Chandra Bozelko: Princeton graduate and columnist Chandra Bozelko was placed under conservatorship from 2005 to 2014, after having served time in prison for nonviolent crimes. According to Bozelko, her parents placed her under a conservatorship without any formal notice or hearing. Instead, her parents had a doctor write a report of incapacity — a doctor that she had never met. Due to the conservatorship, Bozelko was denied the right to fight and appeal criminal charges that were brought against her.
April Parks: April Parks represents one of many professional conservators who engaged in financial abuse. Parks served as the conservator for hundreds of clients who were disabled or elderly. Through the guardianship, Parks was given financial control, which she abused in order to isolate wards from their families and drain their bank accounts. When caught, Parks pleaded guilty and was sentenced 16 to 40 years.
How To Fight Against Conservatorship Abuse
Many experts agree that conservatorship should be used only as a last resort, because it is such a tremendously powerful legal tool. It should only be leveraged in instances when stripping away someone’s legal rights will help them more than it would harm them. Because it can be so demoralizing, courts should only grant conservatorships when absolutely necessary, which is when the conservatee is unable to manage their affairs due to mental illness or cognitive disability. This requires a fight on the systemic end. California Assembly member Evan Low recently introduced AB 1194, which proposes registration requirements for conservators, and creates stricter laws that would help revoke conservator rights if they are not acting in the best interest of the client.
In addition, proper vetting is absolutely critical. Vetting must take place to ensure that a conservatee would benefit from a conservatorship, and that the appointed conservator will act in their best interest. In Chandra Bozelko’s case, a conservatorship was placed without a hearing and without a proper assessment. Her parents allegedly arranged for a doctor to write a statement, yet she never met this doctor. Candidates for conservatorship should be granted a proper hearing and mental assessment to confirm that they do not have the mental capacity to handle their own affairs. The April Parks case shows that there are predatory conservators, professional or unprofessional. It falls on the court system and the families of the conservatee to thoroughly vet the individual who is appointed to serve as the conservator.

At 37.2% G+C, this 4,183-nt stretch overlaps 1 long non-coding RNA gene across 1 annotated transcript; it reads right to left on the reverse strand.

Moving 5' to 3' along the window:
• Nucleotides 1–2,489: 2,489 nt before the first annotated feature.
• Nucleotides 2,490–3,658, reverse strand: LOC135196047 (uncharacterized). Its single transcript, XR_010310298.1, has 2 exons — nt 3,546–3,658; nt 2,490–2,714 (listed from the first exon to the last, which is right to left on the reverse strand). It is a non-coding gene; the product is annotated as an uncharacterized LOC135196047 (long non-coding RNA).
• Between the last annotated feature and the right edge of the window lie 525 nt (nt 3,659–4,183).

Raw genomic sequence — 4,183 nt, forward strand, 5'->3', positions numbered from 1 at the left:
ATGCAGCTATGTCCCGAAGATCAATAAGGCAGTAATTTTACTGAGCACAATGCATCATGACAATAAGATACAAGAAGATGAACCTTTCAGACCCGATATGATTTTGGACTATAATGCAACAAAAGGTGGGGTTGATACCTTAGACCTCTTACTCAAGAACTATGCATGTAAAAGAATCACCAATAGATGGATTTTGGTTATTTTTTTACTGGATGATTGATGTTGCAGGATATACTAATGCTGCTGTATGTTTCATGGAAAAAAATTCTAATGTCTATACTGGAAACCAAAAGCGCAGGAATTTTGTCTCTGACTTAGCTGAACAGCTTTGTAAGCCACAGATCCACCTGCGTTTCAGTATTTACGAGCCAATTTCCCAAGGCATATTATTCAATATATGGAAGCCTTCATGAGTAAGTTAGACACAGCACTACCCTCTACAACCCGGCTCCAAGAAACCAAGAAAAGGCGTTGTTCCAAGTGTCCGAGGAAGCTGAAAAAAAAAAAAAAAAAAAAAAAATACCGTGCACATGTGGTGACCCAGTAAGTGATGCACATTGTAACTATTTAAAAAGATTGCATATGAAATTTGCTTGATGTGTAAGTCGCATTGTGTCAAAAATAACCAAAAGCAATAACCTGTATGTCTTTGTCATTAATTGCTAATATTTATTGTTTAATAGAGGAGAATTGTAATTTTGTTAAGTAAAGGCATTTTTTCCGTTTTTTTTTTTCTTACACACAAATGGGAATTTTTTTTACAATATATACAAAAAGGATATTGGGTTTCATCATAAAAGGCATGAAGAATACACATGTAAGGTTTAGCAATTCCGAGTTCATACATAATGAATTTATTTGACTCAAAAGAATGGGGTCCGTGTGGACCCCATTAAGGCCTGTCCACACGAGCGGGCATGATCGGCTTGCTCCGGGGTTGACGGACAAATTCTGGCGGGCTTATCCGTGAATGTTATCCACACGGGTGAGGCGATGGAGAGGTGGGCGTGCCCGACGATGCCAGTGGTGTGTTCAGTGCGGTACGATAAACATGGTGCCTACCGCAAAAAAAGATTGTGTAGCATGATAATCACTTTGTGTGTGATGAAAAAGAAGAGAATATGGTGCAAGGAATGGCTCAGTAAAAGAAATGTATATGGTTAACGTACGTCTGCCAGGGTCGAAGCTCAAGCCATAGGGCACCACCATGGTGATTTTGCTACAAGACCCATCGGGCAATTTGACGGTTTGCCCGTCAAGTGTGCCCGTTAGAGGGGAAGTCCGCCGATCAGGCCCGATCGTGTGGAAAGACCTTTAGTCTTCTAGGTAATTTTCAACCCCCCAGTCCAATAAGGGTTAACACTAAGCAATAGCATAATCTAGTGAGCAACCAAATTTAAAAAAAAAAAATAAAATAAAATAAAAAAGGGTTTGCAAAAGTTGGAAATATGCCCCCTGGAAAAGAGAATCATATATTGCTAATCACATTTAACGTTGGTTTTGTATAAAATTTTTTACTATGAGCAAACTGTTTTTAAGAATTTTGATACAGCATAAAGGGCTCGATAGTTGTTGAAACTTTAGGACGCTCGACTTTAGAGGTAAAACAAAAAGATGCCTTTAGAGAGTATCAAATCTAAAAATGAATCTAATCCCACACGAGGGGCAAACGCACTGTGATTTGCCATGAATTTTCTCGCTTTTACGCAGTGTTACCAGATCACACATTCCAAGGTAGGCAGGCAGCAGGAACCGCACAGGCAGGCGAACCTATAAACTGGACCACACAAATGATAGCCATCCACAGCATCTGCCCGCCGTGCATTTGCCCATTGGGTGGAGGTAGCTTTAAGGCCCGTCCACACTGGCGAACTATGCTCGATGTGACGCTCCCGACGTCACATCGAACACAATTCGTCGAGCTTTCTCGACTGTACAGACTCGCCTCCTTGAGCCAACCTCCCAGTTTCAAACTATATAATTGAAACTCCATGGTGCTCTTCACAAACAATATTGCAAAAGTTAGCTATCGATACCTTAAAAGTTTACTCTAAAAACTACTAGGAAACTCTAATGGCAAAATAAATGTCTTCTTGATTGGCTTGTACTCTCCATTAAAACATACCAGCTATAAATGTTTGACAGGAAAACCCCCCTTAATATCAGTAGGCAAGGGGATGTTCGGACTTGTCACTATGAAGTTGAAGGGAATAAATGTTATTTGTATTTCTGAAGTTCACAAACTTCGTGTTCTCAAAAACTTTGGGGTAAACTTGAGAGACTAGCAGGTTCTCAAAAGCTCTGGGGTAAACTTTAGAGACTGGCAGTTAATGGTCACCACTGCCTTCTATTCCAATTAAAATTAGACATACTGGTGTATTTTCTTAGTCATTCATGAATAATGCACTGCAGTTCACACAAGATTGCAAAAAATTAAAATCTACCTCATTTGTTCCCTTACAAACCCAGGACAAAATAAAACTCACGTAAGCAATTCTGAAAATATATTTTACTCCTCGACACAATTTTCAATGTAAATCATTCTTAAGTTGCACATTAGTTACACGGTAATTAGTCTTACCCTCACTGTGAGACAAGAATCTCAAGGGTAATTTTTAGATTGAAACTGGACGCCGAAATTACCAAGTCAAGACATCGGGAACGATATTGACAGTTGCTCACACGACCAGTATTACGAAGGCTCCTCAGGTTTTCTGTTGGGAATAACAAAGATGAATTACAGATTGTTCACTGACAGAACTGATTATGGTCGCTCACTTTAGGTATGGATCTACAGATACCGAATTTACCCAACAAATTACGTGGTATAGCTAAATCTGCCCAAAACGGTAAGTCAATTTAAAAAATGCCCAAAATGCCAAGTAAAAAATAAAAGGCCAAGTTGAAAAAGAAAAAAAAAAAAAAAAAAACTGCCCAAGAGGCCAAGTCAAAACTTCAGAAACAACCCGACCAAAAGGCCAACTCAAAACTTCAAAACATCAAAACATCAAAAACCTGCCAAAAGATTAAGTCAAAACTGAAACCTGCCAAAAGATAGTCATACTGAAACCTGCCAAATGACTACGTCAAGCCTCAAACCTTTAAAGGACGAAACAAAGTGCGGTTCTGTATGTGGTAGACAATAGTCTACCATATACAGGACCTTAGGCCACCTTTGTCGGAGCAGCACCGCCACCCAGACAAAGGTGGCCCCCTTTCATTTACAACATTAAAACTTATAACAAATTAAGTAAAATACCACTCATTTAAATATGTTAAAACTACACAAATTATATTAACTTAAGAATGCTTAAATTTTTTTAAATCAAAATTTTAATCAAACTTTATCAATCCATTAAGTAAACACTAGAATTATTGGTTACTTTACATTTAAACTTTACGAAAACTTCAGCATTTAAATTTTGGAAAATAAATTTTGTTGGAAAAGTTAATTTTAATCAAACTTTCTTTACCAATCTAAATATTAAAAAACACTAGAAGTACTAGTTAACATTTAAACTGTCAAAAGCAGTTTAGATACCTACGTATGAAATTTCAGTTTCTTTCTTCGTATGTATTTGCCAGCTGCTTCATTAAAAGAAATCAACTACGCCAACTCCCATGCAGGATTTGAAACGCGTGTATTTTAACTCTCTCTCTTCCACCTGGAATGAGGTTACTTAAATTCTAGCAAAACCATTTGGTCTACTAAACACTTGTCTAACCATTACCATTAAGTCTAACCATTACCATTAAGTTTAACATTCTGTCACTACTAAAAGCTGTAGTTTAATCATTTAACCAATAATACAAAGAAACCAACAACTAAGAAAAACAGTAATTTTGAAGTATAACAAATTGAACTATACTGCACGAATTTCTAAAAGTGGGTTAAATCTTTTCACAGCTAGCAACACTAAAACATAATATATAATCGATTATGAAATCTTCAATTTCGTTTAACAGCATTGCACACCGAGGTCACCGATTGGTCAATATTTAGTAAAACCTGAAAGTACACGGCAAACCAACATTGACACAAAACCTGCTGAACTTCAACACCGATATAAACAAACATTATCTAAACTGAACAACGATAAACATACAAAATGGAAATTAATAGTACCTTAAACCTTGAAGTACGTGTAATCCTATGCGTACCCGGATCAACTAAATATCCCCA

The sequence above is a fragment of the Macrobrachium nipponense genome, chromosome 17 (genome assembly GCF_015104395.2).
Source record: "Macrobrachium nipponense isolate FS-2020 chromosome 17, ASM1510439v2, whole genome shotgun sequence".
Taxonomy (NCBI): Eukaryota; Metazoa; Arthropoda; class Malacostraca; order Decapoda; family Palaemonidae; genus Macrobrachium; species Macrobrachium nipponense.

If any suspicions of conservatorship abuse arise, the conservatee must retain counsel and either petition to terminate the conservatorship or petition to change the conservator. However, we must recognize how hard this can be if the conservatee is mentally disabled or incapacitated and cannot self-advocate. Because of this, accountability, oversight, and transparency on the front-end is absolutely critical.
Estate Planning as a Preventative Measure
The key protection against conservatorship abuse is prevention. First and foremost, conservatorship should only be used sparingly, and only as a last resort. When used inappropriately, conservatorship can lead to social justice issues, including women’s rights, elder rights, and rights for individuals with disabilities. The courts should only order conservatorships when absolutely necessary, and even then, we need more legislation to provide more oversight and options for legal recourse.
Luckily, there’s one powerful measure of protection we can take for ourselves, which is estate planning. During the process of establishing our estate, we have the option of setting up a Health Care Directive and Power of Attorney. Instead of giving up your rights, you’re voluntarily designating an individual who you trust to handle your affairs if you ever became incapacitated. To be clear, having a Power of Attorney does not override the possibility of a conservatorship. However, if the court system sees that you already have a valid plan in place, they are less likely to revoke your plan and appoint a conservator. At the end of the day, a righteous court wants to see that you are protected, and that someone can properly exercise your rights if you are unable to do so. By setting up an estate plan, you can have peace of mind knowing that your affairs will be handled by someone you personally vetted, hand-selected, and trust. In an unexpected scenario, the difference could be something as stark between empowerment and complete disempowerment.